Question: Could you tell me the name of the character that Angie Dickinson played on Police Woman? Thanks. — Terry

Televisionary: Ms. Dickinson played Sgt. Suzanne "Pepper" Anderson on the series, which ran on NBC from September 1974 through August 1978 and initially aired as an episode of Police Story before getting its own slot. Anderson was an undercover LAPD vice cop who worked with colleagues Joe Styles (Ed Bernard) and Pete Royster (Charles Dierkop) under the command of Lt. Bill Crowley (Earl Holliman).

The funny thing is that when Dickinson shot the Police Story episode, entitled "The Gamble," she had no intention of returning to a regular series gig. Married to musician Burt Bacharach and raising an eight-year-old took up plenty of her time; she insisted on a contract guaranteeing her only four and a half days of toil per week and a workday that ended at 6 pm. Fat chance. "[S]ome days I'm very sorry I got into this," she told TV Guide in 1975 as a shooting day stretched until close to midnight. "I enjoy being the leading character in this series, but I'm beginning to feel like I'm the only character."

Mind you, the lady's consistent. Nearly two decades earlier, when the magazine decided to trail a young actress for a season and chose the then 23-year-old as she was just starting her career, she already was downplaying any small-screen aspirations. At the time, she'd worked a few appearances on Matinee Theater (for a whopping $350 to $600 a pop) and had also shown up in roles on Wyatt Earp, Meet Millie, G.E. Theater and The Line-Up. But she served notice: Don't get used to it. "I just wasn't ready to tie myself down to a series," she said of refusing steady work opposite ex-football star Elroy "Crazy Legs" Hirsch on a proposed show about (what else?) a football coach. "I still want and need the experience you can get only from a variety of roles."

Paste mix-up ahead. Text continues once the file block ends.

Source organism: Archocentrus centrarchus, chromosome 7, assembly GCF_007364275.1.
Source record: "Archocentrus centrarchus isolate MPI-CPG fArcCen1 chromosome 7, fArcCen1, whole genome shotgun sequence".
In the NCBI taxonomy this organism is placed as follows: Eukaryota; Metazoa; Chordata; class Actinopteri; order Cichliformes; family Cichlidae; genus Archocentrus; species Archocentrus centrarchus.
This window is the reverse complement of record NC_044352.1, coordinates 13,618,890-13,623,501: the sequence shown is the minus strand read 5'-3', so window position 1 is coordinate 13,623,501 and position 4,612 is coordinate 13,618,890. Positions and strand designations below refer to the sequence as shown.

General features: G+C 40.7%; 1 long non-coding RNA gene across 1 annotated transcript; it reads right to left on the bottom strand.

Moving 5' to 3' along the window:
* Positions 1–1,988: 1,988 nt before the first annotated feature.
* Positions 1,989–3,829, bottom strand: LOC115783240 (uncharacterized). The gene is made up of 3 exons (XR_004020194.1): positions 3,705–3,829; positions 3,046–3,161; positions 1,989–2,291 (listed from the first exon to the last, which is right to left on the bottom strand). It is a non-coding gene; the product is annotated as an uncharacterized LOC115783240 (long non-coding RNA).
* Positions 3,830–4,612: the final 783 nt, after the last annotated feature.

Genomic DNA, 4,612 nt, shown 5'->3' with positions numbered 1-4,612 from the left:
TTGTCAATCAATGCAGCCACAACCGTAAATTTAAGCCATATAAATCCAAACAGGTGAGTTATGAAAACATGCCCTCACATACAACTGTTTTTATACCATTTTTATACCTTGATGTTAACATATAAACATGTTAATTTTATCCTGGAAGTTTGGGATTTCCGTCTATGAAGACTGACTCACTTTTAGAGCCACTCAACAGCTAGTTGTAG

Nevertheless, the star, who came up through the big-screen industry starring in such films as Rio Bravo, Ocean's Eleven and Point Blank, was happy to play the part rather than wear a badge herself. She got a taste of the risks involved when she visited a Hollywood precinct to take some publicity photos (keep in mind that most of Hollywood itself is not the glitzy wonderland you'd think it is — and it was far worse back then) and departed just before a shootout that took a man's life. "We had just left that station and were eating lunch across the street when we heard gunfire," she said. "That's as close as I want to get to being a real police woman."